Fed up with the situation, I ordered a free load of mulch from MulchNet and they certainly delivered (both literally and figuratively). I was very amused to return home one day to discover a mountain of mulch on the verge.
As an aside, the amazing thing about the mountain was that it transformed into a "volcano" the very next day!
The large volume of the pile, the fact that the plant material was in small chips and the natural microbes and fungi meant that it started composting. The cool weather meant that there was a distinct plume of "smoke" (water vapour) emitting from the top of the pile! The thermometer read a toasty 38oC just under the surface of the pile.
After spreading half of the mulch pile in a thick layer over the verge (family, neighbours and the rest of my garden took up the other half), the verge project basically ended - the weeds were smothered and I had other things to do.
And so, the woodchips have been decomposing over the past year.
Until recently, when fellow Transition Town Mt Hawthorn member Lisa inspired me to progress the verge.
Lisa had transformed her own verge with the aid City of Vincent's of the "Adopt a verge" program. She also told me about a local native plant sale (also run by City of Vincent). With Lisa's (who was a working volunteer at the plant sale) and my 2 year old son's help, we picked seventeen tube stocks for $1 each.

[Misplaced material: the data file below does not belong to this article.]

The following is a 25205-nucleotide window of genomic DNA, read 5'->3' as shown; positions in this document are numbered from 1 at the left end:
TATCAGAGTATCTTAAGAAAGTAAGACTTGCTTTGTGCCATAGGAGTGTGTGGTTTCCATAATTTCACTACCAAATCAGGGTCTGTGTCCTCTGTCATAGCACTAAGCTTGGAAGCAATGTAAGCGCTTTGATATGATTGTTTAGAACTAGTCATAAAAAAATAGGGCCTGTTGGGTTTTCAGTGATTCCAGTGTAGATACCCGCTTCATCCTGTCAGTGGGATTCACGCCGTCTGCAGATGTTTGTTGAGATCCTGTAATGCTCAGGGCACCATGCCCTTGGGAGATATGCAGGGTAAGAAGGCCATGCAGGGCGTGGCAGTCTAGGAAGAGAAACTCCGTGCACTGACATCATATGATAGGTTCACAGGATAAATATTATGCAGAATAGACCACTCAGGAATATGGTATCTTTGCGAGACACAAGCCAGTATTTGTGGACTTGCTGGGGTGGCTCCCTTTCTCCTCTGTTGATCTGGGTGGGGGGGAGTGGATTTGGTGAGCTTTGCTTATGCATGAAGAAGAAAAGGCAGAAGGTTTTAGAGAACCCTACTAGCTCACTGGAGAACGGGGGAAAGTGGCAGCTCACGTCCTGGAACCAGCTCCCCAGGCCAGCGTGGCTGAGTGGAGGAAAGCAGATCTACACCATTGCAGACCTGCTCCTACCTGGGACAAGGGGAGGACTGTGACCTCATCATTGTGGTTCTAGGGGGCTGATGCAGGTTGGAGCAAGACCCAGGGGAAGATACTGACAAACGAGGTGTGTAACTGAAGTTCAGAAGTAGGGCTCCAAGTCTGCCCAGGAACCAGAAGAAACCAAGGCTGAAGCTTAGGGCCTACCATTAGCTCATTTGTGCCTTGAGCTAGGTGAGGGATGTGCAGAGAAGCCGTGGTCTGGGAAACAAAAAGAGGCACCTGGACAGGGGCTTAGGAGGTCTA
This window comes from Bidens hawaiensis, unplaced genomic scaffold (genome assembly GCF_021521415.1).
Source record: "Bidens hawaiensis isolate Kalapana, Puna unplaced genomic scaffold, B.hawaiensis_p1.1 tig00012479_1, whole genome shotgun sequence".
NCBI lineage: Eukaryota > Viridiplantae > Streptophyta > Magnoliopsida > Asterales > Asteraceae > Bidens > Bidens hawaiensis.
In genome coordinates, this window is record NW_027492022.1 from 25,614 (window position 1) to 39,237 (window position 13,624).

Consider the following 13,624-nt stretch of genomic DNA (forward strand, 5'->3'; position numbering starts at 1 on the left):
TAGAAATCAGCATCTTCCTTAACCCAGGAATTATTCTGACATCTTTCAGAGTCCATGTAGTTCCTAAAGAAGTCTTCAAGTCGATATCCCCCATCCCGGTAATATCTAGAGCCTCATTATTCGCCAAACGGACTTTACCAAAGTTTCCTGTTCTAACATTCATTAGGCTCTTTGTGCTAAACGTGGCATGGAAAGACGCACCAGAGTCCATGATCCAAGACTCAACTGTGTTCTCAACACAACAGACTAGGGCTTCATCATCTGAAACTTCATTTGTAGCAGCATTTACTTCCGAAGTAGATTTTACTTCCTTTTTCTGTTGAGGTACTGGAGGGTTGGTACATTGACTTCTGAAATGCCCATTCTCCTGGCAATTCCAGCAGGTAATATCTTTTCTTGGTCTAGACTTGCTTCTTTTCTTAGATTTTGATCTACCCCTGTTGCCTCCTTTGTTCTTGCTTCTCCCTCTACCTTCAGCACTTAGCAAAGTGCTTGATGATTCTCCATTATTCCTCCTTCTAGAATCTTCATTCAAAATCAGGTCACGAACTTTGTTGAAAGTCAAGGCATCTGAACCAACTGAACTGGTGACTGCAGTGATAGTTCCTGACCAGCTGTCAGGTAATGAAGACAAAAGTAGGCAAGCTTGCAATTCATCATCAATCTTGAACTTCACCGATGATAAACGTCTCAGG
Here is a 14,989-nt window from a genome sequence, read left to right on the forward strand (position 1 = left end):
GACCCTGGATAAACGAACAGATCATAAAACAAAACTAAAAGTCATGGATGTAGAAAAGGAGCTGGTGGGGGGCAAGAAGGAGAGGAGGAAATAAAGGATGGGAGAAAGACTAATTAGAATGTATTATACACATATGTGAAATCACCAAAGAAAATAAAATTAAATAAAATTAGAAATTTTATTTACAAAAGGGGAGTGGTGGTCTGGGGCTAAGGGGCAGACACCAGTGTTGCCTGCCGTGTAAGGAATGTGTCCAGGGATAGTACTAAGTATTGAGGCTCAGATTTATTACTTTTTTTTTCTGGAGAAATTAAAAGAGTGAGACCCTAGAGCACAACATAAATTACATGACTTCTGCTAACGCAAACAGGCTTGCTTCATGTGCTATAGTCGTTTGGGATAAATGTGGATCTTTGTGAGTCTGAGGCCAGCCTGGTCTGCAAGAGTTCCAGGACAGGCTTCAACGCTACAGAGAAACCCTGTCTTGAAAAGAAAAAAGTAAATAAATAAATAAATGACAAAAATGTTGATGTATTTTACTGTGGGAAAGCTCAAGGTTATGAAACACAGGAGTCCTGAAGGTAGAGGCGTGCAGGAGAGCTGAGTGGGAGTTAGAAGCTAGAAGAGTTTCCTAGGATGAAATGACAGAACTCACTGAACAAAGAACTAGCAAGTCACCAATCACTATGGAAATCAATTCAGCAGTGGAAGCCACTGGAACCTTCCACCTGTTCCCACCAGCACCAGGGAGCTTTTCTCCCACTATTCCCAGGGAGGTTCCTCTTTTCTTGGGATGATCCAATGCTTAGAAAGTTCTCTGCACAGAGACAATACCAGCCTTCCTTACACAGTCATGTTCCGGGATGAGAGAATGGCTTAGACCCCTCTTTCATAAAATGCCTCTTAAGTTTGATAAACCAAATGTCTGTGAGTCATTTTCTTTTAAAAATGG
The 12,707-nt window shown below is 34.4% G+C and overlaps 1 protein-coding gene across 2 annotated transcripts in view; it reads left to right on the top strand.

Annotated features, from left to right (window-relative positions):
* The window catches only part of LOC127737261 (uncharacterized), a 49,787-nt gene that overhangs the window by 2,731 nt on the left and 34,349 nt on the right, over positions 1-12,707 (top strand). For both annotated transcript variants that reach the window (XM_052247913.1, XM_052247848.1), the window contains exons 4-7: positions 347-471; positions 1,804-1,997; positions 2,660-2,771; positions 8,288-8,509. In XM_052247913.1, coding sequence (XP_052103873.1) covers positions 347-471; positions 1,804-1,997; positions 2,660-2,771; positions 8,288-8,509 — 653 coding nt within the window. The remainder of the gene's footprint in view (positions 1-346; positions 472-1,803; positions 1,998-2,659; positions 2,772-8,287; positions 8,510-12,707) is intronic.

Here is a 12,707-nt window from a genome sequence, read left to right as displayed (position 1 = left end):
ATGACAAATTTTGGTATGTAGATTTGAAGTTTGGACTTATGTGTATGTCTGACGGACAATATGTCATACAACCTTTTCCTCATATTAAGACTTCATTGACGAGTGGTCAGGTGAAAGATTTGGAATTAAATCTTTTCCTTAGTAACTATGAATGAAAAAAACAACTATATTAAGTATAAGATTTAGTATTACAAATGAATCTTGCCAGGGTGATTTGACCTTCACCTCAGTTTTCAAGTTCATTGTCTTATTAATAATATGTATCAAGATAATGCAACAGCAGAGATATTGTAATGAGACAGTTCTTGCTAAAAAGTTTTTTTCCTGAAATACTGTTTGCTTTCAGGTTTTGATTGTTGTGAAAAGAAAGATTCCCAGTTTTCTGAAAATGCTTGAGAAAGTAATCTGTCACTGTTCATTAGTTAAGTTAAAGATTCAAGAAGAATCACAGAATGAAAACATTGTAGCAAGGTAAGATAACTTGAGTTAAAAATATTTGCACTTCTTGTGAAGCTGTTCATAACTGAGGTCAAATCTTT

Armed with a shovel, I transformed my nice flat bed of mulch into a cratered moon-like landscape.
Happy with the new look, I put the baby plants into their new homes and gave them a drink of water. (The craters do have a purpose - they act as a well to funnel water to the young plant. However, they also funnel leaves that I've been picking out so that the little plants aren't smothered).
The horticulturist at the plant sale said to give them two drinks in the first week, followed by a drink a week for the next month. I think I will give the plants a drink a week until next winter, just to help them establish over the summer.
These are my objectives for planting natives:
- Low maintenance beauty, and
- Food source and shelter for birds and insects (which will hopefully benefit my productive garden).
I will blog about this again in a few months time to show how it's going